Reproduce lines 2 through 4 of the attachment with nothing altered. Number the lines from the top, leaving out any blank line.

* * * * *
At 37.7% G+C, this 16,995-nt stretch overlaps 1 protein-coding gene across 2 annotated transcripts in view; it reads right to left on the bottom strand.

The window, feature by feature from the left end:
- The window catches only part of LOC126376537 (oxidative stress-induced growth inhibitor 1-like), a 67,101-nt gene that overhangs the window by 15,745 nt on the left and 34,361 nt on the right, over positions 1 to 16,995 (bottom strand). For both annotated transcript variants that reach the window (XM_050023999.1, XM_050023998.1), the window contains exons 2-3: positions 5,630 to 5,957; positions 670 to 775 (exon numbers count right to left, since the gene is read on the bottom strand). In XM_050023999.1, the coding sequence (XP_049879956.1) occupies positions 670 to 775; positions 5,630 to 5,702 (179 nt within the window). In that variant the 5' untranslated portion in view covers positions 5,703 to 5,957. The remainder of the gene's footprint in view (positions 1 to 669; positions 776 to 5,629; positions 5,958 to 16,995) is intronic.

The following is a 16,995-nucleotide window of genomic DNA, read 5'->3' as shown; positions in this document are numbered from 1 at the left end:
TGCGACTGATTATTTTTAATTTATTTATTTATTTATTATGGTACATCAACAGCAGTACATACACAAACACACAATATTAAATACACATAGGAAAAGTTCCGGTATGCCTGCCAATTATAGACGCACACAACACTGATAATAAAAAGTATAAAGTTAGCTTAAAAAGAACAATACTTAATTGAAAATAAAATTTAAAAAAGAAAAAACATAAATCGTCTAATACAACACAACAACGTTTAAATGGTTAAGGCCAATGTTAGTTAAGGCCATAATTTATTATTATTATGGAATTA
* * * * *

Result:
The window, feature by feature from the left end:
- The window catches only part of LOC126376537 (oxidative stress-induced growth inhibitor 1-like), a 67,101-nt gene that overhangs the window by 15,745 nt on the left and 34,361 nt on the right, over positions 1 to 16,995 (bottom strand). For both annotated transcript variants that reach the window (XM_050023999.1, XM_050023998.1), the window contains exons 2-3: positions 5,630 to 5,957; positions 670 to 775 (exon numbers count right to left, since the gene is read on the bottom strand). In XM_050023999.1, the coding sequence (XP_049879956.1) occupies positions 670 to 775; positions 5,630 to 5,702 (179 nt within the window). In that variant the 5' untranslated portion in view covers positions 5,703 to 5,957. The remainder of the gene's footprint in view (positions 1 to 669; positions 776 to 5,629; positions 5,958 to 16,995) is intronic.

The following is a 16,995-nucleotide window of genomic DNA, read 5'->3' as shown; positions in this document are numbered from 1 at the left end: